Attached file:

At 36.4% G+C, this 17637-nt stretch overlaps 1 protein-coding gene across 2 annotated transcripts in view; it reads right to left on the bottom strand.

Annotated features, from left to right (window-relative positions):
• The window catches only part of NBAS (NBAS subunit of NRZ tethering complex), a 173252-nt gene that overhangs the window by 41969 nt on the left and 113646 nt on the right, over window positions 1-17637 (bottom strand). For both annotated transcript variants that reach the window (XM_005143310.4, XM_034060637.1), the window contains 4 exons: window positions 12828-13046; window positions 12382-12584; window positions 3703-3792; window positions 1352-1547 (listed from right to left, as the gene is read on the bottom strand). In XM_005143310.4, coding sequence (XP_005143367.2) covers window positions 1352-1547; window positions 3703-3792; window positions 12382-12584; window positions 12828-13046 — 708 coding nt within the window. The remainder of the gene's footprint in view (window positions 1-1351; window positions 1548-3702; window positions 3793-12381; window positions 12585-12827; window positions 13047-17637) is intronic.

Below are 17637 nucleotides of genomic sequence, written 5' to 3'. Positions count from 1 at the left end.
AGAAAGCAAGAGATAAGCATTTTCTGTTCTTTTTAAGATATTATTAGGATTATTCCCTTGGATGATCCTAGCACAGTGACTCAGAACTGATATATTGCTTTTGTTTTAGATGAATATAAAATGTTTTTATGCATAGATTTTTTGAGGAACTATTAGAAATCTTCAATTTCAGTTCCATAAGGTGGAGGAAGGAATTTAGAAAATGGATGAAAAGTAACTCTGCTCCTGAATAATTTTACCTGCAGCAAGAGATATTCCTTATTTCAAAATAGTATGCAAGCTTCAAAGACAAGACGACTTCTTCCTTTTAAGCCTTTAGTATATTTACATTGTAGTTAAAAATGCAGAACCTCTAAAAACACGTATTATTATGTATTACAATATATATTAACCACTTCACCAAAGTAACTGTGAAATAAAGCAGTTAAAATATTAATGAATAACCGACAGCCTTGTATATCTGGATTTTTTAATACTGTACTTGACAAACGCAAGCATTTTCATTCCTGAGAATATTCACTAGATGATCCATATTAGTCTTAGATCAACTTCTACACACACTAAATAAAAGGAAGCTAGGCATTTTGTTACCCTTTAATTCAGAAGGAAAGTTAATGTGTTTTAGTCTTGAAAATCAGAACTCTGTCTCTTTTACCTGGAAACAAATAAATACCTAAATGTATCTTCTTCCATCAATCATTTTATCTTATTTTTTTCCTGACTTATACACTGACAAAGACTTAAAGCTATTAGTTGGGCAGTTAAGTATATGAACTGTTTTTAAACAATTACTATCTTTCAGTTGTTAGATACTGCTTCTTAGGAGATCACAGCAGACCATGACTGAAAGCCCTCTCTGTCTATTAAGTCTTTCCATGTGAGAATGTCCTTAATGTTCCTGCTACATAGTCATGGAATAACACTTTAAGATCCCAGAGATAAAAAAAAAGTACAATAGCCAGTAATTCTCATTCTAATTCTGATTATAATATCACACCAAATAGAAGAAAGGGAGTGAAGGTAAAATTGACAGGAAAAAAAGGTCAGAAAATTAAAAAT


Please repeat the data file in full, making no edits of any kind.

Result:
At 36.4% G+C, this 17637-nt stretch overlaps 1 protein-coding gene across 2 annotated transcripts in view; it reads right to left on the bottom strand.

Annotated features, from left to right (window-relative positions):
• The window catches only part of NBAS (NBAS subunit of NRZ tethering complex), a 173252-nt gene that overhangs the window by 41969 nt on the left and 113646 nt on the right, over window positions 1-17637 (bottom strand). For both annotated transcript variants that reach the window (XM_005143310.4, XM_034060637.1), the window contains 4 exons: window positions 12828-13046; window positions 12382-12584; window positions 3703-3792; window positions 1352-1547 (listed from right to left, as the gene is read on the bottom strand). In XM_005143310.4, coding sequence (XP_005143367.2) covers window positions 1352-1547; window positions 3703-3792; window positions 12382-12584; window positions 12828-13046 — 708 coding nt within the window. The remainder of the gene's footprint in view (window positions 1-1351; window positions 1548-3702; window positions 3793-12381; window positions 12585-12827; window positions 13047-17637) is intronic.

Below are 17637 nucleotides of genomic sequence, written 5' to 3'. Positions count from 1 at the left end.
AGAAAGCAAGAGATAAGCATTTTCTGTTCTTTTTAAGATATTATTAGGATTATTCCCTTGGATGATCCTAGCACAGTGACTCAGAACTGATATATTGCTTTTGTTTTAGATGAATATAAAATGTTTTTATGCATAGATTTTTTGAGGAACTATTAGAAATCTTCAATTTCAGTTCCATAAGGTGGAGGAAGGAATTTAGAAAATGGATGAAAAGTAACTCTGCTCCTGAATAATTTTACCTGCAGCAAGAGATATTCCTTATTTCAAAATAGTATGCAAGCTTCAAAGACAAGACGACTTCTTCCTTTTAAGCCTTTAGTATATTTACATTGTAGTTAAAAATGCAGAACCTCTAAAAACACGTATTATTATGTATTACAATATATATTAACCACTTCACCAAAGTAACTGTGAAATAAAGCAGTTAAAATATTAATGAATAACCGACAGCCTTGTATATCTGGATTTTTTAATACTGTACTTGACAAACGCAAGCATTTTCATTCCTGAGAATATTCACTAGATGATCCATATTAGTCTTAGATCAACTTCTACACACACTAAATAAAAGGAAGCTAGGCATTTTGTTACCCTTTAATTCAGAAGGAAAGTTAATGTGTTTTAGTCTTGAAAATCAGAACTCTGTCTCTTTTACCTGGAAACAAATAAATACCTAAATGTATCTTCTTCCATCAATCATTTTATCTTATTTTTTTCCTGACTTATACACTGACAAAGACTTAAAGCTATTAGTTGGGCAGTTAAGTATATGAACTGTTTTTAAACAATTACTATCTTTCAGTTGTTAGATACTGCTTCTTAGGAGATCACAGCAGACCATGACTGAAAGCCCTCTCTGTCTATTAAGTCTTTCCATGTGAGAATGTCCTTAATGTTCCTGCTACATAGTCATGGAATAACACTTTAAGATCCCAGAGATAAAAAAAAAGTACAATAGCCAGTAATTCTCATTCTAATTCTGATTATAATATCACACCAAATAGAAGAAAGGGAGTGAAGGTAAAATTGACAGGAAAAAAAGGTCAGAAAATTAAAAAT